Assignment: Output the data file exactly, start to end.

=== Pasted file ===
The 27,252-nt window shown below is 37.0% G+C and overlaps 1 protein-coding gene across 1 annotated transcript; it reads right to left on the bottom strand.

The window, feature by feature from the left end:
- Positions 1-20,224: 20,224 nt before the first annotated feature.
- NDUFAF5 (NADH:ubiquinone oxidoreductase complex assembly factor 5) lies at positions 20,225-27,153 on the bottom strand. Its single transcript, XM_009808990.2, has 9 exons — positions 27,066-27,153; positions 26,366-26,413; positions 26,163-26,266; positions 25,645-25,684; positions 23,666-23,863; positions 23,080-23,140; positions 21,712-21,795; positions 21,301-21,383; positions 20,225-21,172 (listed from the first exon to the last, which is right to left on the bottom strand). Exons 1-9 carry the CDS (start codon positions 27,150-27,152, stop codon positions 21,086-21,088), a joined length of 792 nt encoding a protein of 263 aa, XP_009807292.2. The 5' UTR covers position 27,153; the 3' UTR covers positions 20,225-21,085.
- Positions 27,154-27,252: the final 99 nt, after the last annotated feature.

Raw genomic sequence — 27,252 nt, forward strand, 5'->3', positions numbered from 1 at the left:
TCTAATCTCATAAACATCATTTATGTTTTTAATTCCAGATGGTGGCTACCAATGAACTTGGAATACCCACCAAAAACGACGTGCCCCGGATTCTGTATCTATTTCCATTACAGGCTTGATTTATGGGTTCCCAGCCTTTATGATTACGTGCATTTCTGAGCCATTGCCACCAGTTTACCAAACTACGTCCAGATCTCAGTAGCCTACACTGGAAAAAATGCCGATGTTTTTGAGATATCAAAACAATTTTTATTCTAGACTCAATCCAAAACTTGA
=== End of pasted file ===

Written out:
The 27,252-nt window shown below is 37.0% G+C and overlaps 1 protein-coding gene across 1 annotated transcript; it reads right to left on the bottom strand.

The window, feature by feature from the left end:
- Positions 1-20,224: 20,224 nt before the first annotated feature.
- NDUFAF5 (NADH:ubiquinone oxidoreductase complex assembly factor 5) lies at positions 20,225-27,153 on the bottom strand. Its single transcript, XM_009808990.2, has 9 exons — positions 27,066-27,153; positions 26,366-26,413; positions 26,163-26,266; positions 25,645-25,684; positions 23,666-23,863; positions 23,080-23,140; positions 21,712-21,795; positions 21,301-21,383; positions 20,225-21,172 (listed from the first exon to the last, which is right to left on the bottom strand). Exons 1-9 carry the CDS (start codon positions 27,150-27,152, stop codon positions 21,086-21,088), a joined length of 792 nt encoding a protein of 263 aa, XP_009807292.2. The 5' UTR covers position 27,153; the 3' UTR covers positions 20,225-21,085.
- Positions 27,154-27,252: the final 99 nt, after the last annotated feature.

Raw genomic sequence — 27,252 nt, forward strand, 5'->3', positions numbered from 1 at the left:
TCTAATCTCATAAACATCATTTATGTTTTTAATTCCAGATGGTGGCTACCAATGAACTTGGAATACCCACCAAAAACGACGTGCCCCGGATTCTGTATCTATTTCCATTACAGGCTTGATTTATGGGTTCCCAGCCTTTATGATTACGTGCATTTCTGAGCCATTGCCACCAGTTTACCAAACTACGTCCAGATCTCAGTAGCCTACACTGGAAAAAATGCCGATGTTTTTGAGATATCAAAACAATTTTTATTCTAGACTCAATCCAAAACTTGA